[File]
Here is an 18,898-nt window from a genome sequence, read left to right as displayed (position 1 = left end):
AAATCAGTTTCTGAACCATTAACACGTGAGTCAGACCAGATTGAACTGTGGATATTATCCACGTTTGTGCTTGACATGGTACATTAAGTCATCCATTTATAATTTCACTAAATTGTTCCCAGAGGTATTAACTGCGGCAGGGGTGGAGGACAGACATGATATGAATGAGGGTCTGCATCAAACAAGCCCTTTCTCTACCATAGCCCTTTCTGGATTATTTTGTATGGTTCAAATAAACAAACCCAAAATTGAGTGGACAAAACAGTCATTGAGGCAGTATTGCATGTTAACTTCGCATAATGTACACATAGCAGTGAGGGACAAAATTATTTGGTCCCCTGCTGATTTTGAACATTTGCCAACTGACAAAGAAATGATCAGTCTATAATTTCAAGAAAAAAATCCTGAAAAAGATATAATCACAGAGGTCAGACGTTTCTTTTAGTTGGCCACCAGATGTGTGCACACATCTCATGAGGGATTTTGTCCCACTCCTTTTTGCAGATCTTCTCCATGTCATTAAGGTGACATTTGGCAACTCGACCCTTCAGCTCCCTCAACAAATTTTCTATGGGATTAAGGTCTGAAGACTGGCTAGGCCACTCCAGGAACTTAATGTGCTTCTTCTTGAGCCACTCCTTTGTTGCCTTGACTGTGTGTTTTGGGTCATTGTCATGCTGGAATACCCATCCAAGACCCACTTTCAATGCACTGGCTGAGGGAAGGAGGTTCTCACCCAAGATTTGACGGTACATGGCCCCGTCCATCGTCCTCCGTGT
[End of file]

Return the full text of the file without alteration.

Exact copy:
Here is an 18,898-nt window from a genome sequence, read left to right as displayed (position 1 = left end):
AAATCAGTTTCTGAACCATTAACACGTGAGTCAGACCAGATTGAACTGTGGATATTATCCACGTTTGTGCTTGACATGGTACATTAAGTCATCCATTTATAATTTCACTAAATTGTTCCCAGAGGTATTAACTGCGGCAGGGGTGGAGGACAGACATGATATGAATGAGGGTCTGCATCAAACAAGCCCTTTCTCTACCATAGCCCTTTCTGGATTATTTTGTATGGTTCAAATAAACAAACCCAAAATTGAGTGGACAAAACAGTCATTGAGGCAGTATTGCATGTTAACTTCGCATAATGTACACATAGCAGTGAGGGACAAAATTATTTGGTCCCCTGCTGATTTTGAACATTTGCCAACTGACAAAGAAATGATCAGTCTATAATTTCAAGAAAAAAATCCTGAAAAAGATATAATCACAGAGGTCAGACGTTTCTTTTAGTTGGCCACCAGATGTGTGCACACATCTCATGAGGGATTTTGTCCCACTCCTTTTTGCAGATCTTCTCCATGTCATTAAGGTGACATTTGGCAACTCGACCCTTCAGCTCCCTCAACAAATTTTCTATGGGATTAAGGTCTGAAGACTGGCTAGGCCACTCCAGGAACTTAATGTGCTTCTTCTTGAGCCACTCCTTTGTTGCCTTGACTGTGTGTTTTGGGTCATTGTCATGCTGGAATACCCATCCAAGACCCACTTTCAATGCACTGGCTGAGGGAAGGAGGTTCTCACCCAAGATTTGACGGTACATGGCCCCGTCCATCGTCCTCCGTGT